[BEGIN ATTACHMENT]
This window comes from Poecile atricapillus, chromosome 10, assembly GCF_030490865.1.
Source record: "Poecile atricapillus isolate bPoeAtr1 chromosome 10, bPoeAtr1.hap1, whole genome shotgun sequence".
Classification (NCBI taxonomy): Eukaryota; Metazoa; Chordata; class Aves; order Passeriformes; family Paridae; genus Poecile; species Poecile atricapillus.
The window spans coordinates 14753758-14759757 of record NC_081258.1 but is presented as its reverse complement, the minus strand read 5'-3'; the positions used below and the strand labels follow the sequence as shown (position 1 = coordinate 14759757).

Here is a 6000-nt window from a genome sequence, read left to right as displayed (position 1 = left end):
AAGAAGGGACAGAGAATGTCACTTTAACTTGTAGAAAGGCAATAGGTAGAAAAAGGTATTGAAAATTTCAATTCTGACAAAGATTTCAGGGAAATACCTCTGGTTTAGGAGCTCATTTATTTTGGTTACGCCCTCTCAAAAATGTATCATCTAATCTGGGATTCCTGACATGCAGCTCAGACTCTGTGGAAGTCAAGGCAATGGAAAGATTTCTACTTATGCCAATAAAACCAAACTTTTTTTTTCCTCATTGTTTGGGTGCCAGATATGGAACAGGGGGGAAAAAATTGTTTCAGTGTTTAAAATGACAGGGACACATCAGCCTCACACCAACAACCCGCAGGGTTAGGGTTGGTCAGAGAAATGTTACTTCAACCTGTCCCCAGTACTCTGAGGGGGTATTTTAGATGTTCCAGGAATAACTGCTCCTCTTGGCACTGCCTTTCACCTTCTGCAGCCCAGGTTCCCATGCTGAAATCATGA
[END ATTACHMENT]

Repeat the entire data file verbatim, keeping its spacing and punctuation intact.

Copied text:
This window comes from Poecile atricapillus, chromosome 10, assembly GCF_030490865.1.
Source record: "Poecile atricapillus isolate bPoeAtr1 chromosome 10, bPoeAtr1.hap1, whole genome shotgun sequence".
Classification (NCBI taxonomy): Eukaryota; Metazoa; Chordata; class Aves; order Passeriformes; family Paridae; genus Poecile; species Poecile atricapillus.
The window spans coordinates 14753758-14759757 of record NC_081258.1 but is presented as its reverse complement, the minus strand read 5'-3'; the positions used below and the strand labels follow the sequence as shown (position 1 = coordinate 14759757).

Here is a 6000-nt window from a genome sequence, read left to right as displayed (position 1 = left end):
AAGAAGGGACAGAGAATGTCACTTTAACTTGTAGAAAGGCAATAGGTAGAAAAAGGTATTGAAAATTTCAATTCTGACAAAGATTTCAGGGAAATACCTCTGGTTTAGGAGCTCATTTATTTTGGTTACGCCCTCTCAAAAATGTATCATCTAATCTGGGATTCCTGACATGCAGCTCAGACTCTGTGGAAGTCAAGGCAATGGAAAGATTTCTACTTATGCCAATAAAACCAAACTTTTTTTTTCCTCATTGTTTGGGTGCCAGATATGGAACAGGGGGGAAAAAATTGTTTCAGTGTTTAAAATGACAGGGACACATCAGCCTCACACCAACAACCCGCAGGGTTAGGGTTGGTCAGAGAAATGTTACTTCAACCTGTCCCCAGTACTCTGAGGGGGTATTTTAGATGTTCCAGGAATAACTGCTCCTCTTGGCACTGCCTTTCACCTTCTGCAGCCCAGGTTCCCATGCTGAAATCATGA